UPDATE: KC suburb disputes 'fastest-dying town' designation

Sunday, December 14, 2008 | 4:53 p.m. CST; updated 5:19 p.m. CST, Sunday, December 14, 2008

GRANDVIEW — Grandview officials are hotly contesting Forbes magazine's recent designation of the Kansas City suburb as one of "America's Fastest-Dying Towns."

Grandview City Administrator Cory Smith said he would have liked to see someone from the New York-based financial publication visit Grandview before the list was published last week.

"I don't think they've ever been here, and if you're going to potentially destroy a place with a story, you might want to go there and take a tour first," Smith said.

Forbes said in the article that while the woes of large cities are well-known, many smaller cities have been in economic decline since 2000. So to find those, the magazine used data from the U.S. Census Bureau's American Community Survey, which used findings gathered between 2005 and 2007 to rank cities with populations between 20,000 and 65,000.

The study's four metrics were income growth, the rate of domestic in-migration, change in poverty rate, and the percentage of residents who have a bachelor's degree or higher.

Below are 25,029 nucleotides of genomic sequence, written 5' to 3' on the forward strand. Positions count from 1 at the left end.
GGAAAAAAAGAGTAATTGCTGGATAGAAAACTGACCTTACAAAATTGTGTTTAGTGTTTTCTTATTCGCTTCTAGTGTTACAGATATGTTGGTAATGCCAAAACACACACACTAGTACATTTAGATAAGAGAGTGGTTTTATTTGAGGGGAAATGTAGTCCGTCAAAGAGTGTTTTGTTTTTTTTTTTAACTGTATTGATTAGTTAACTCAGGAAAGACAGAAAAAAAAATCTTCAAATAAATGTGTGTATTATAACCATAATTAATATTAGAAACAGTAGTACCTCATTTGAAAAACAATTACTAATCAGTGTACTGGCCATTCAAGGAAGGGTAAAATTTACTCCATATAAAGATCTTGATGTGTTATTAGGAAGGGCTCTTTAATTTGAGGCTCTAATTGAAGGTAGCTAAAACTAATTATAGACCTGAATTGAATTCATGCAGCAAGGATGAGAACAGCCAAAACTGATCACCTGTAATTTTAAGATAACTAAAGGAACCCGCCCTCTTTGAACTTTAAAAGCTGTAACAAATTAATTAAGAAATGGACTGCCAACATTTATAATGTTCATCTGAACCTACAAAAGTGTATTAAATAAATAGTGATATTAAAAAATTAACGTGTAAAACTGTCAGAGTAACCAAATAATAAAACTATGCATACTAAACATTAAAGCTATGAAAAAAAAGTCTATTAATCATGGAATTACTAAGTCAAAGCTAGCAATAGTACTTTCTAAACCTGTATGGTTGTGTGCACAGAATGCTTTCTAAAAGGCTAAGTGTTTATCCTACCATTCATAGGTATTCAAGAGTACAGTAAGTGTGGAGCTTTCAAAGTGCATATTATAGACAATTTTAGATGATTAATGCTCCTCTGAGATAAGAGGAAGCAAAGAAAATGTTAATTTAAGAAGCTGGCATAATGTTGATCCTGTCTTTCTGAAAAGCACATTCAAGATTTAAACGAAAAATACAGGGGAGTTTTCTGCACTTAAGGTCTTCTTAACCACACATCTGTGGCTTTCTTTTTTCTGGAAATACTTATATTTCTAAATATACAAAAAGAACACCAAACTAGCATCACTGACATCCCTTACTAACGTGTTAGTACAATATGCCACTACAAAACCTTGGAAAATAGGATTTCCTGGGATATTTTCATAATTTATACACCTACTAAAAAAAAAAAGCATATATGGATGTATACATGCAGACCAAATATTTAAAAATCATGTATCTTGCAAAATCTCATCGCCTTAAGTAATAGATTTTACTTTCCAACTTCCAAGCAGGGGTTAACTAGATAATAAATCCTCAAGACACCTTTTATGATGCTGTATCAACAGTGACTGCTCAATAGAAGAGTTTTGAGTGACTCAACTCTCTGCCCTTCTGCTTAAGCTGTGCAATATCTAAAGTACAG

Bensenville, Ill., a Chicago area community near O'Hare International Airport, ranked No. 1 on the list of "America's Fastest-Dying Cities."

Others on the dying list include Hamtramck, Mich.; Austintown, Ohio; Asheboro, N.C.; Kokomo, Ind.; and Spanish Lake, a St. Louis suburb.

Forbes said Grandview's poverty rate has doubled while incomes have remained flat and have actually fallen when adjusted for inflation.

The magazine went on to say that Grandview's housing market has deteriorated, with prices falling 10 percent in the past year to $78,000 at the median level, off from $122,000 in 2003.

Smith said Grandview, like a lot of cities, is hurting because of the slumping economy.

The city has failed to land "big box" retailers and seemingly gotten beat by commercial development that landed in nearby Belton and Raymore. And there has long been a lack of high-end housing. Also, the Grandview School District has struggled to meet benchmarks.

But Smith said he would be happy to show off a vibrant city with more than 600 businesses and 11,000 employees, including 14 places with more than 100 workers. He said he would then drive his New York guest past seven newly planned subdivisions, including one with more than 700 lots.

Kim Curtis, president of the Grandview Area Chamber of Commerce, questioned Forbes' methodology.

"We have had no major plant closings," Curtis said. "We've added businesses. We are building homes. Our economic base is diversified so that a decline in a single industry does not hurt us like it would for an auto-manufacturing town."




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